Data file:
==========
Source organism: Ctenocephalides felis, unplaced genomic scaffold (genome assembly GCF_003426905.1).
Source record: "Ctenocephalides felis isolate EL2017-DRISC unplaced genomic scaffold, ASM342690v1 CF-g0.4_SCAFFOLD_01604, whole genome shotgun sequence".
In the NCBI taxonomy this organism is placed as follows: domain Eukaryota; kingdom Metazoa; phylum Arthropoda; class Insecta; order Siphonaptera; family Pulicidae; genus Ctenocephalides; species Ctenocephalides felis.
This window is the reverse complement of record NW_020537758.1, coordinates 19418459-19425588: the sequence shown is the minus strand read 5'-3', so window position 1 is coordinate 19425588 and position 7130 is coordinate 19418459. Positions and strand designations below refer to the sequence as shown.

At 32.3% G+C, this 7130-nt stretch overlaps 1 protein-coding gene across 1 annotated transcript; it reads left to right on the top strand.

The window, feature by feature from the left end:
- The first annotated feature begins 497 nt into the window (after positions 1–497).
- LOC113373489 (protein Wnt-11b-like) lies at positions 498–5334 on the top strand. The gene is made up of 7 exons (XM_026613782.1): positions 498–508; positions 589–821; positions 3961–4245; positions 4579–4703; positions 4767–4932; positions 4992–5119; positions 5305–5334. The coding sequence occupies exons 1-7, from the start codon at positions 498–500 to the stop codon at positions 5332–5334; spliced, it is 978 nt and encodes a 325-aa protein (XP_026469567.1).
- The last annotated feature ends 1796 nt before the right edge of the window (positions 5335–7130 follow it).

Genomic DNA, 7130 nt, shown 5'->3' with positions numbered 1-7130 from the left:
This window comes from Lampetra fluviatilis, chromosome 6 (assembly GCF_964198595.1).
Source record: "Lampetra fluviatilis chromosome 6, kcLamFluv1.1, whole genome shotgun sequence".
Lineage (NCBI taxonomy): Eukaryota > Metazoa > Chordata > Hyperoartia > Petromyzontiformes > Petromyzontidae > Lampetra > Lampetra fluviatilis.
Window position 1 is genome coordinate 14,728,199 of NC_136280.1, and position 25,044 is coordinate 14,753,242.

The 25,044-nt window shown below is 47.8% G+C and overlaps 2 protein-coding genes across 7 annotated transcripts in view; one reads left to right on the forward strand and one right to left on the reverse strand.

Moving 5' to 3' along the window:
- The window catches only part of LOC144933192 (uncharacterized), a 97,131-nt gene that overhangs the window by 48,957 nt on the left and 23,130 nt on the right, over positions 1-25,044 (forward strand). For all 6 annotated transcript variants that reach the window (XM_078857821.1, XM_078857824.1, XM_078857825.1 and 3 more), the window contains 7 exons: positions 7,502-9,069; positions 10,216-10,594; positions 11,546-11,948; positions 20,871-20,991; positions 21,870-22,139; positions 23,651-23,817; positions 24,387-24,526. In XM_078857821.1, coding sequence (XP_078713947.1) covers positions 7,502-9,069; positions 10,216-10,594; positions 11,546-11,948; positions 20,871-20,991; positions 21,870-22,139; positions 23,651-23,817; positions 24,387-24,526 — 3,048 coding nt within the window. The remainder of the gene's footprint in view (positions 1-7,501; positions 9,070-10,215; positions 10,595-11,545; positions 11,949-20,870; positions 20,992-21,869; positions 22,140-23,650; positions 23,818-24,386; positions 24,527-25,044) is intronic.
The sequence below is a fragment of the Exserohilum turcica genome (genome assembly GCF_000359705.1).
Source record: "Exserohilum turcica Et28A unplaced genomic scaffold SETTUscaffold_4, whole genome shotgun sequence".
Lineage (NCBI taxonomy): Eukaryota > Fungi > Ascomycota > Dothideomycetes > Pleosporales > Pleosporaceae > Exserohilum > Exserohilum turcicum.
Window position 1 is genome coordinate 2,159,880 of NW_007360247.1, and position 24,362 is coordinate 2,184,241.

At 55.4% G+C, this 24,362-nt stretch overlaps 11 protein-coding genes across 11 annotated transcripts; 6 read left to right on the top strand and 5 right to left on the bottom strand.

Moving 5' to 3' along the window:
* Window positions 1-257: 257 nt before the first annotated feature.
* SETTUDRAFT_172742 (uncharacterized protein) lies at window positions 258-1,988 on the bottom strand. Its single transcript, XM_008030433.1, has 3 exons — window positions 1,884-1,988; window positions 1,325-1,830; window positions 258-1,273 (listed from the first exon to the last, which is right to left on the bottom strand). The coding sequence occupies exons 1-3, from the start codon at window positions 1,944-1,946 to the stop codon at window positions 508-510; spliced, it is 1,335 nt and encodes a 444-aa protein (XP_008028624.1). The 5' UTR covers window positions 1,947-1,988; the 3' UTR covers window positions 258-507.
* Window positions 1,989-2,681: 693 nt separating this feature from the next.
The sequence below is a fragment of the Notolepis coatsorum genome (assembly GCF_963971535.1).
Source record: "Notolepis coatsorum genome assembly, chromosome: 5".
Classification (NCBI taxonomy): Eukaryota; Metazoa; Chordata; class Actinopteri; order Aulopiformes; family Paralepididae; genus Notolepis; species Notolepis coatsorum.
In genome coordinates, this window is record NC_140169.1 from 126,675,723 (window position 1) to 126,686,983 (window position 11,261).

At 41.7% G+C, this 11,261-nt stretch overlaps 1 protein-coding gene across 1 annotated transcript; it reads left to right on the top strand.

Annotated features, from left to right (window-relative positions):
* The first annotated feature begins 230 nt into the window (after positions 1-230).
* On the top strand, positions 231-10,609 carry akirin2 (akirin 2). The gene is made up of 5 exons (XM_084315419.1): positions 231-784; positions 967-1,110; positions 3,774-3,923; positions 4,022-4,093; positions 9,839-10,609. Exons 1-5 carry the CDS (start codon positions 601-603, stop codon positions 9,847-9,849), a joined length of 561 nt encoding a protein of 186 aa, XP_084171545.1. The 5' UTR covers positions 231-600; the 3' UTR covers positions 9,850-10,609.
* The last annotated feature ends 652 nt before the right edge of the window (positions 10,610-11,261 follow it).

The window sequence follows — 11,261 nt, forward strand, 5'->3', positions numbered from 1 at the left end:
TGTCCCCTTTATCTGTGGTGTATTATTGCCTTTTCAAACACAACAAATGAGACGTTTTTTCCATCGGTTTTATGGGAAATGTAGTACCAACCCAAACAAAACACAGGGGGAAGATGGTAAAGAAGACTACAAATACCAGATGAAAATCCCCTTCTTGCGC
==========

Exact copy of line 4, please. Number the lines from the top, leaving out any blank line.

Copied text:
This window is the reverse complement of record NW_020537758.1, coordinates 19418459-19425588: the sequence shown is the minus strand read 5'-3', so window position 1 is coordinate 19425588 and position 7130 is coordinate 19418459. Positions and strand designations below refer to the sequence as shown.